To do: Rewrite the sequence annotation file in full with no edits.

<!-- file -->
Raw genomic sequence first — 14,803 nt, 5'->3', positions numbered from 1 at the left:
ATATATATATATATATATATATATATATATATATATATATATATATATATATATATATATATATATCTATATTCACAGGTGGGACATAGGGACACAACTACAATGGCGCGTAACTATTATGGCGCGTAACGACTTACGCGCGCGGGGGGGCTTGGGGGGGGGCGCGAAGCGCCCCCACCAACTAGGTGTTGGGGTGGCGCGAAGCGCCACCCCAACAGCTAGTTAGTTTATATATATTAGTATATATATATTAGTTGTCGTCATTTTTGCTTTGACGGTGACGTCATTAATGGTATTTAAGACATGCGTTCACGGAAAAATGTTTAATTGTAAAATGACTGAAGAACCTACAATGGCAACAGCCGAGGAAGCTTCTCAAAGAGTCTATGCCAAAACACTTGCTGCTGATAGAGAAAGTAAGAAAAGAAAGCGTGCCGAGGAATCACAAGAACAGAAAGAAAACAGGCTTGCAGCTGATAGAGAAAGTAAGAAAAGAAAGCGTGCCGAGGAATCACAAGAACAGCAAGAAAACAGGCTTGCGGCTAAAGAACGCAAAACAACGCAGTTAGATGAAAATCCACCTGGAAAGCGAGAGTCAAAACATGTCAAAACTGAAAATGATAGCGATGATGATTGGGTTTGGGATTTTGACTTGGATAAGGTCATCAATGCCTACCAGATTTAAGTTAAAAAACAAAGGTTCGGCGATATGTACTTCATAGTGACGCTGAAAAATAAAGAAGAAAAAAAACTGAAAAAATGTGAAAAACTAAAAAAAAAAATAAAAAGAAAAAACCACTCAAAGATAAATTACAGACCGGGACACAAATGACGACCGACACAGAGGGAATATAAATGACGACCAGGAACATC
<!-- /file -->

Raw genomic sequence first — 14,803 nt, 5'->3', positions numbered from 1 at the left:
ATATATATATATATATATATATATATATATATATATATATATATATATATATATATATATATATATCTATATTCACAGGTGGGACATAGGGACACAACTACAATGGCGCGTAACTATTATGGCGCGTAACGACTTACGCGCGCGGGGGGGCTTGGGGGGGGGCGCGAAGCGCCCCCACCAACTAGGTGTTGGGGTGGCGCGAAGCGCCACCCCAACAGCTAGTTAGTTTATATATATTAGTATATATATATTAGTTGTCGTCATTTTTGCTTTGACGGTGACGTCATTAATGGTATTTAAGACATGCGTTCACGGAAAAATGTTTAATTGTAAAATGACTGAAGAACCTACAATGGCAACAGCCGAGGAAGCTTCTCAAAGAGTCTATGCCAAAACACTTGCTGCTGATAGAGAAAGTAAGAAAAGAAAGCGTGCCGAGGAATCACAAGAACAGAAAGAAAACAGGCTTGCAGCTGATAGAGAAAGTAAGAAAAGAAAGCGTGCCGAGGAATCACAAGAACAGCAAGAAAACAGGCTTGCGGCTAAAGAACGCAAAACAACGCAGTTAGATGAAAATCCACCTGGAAAGCGAGAGTCAAAACATGTCAAAACTGAAAATGATAGCGATGATGATTGGGTTTGGGATTTTGACTTGGATAAGGTCATCAATGCCTACCAGATTTAAGTTAAAAAACAAAGGTTCGGCGATATGTACTTCATAGTGACGCTGAAAAATAAAGAAGAAAAAAAACTGAAAAAATGTGAAAAACTAAAAAAAAAAATAAAAAGAAAAAACCACTCAAAGATAAATTACAGACCGGGACACAAATGACGACCGACACAGAGGGAATATAAATGACGACCAGGAACATC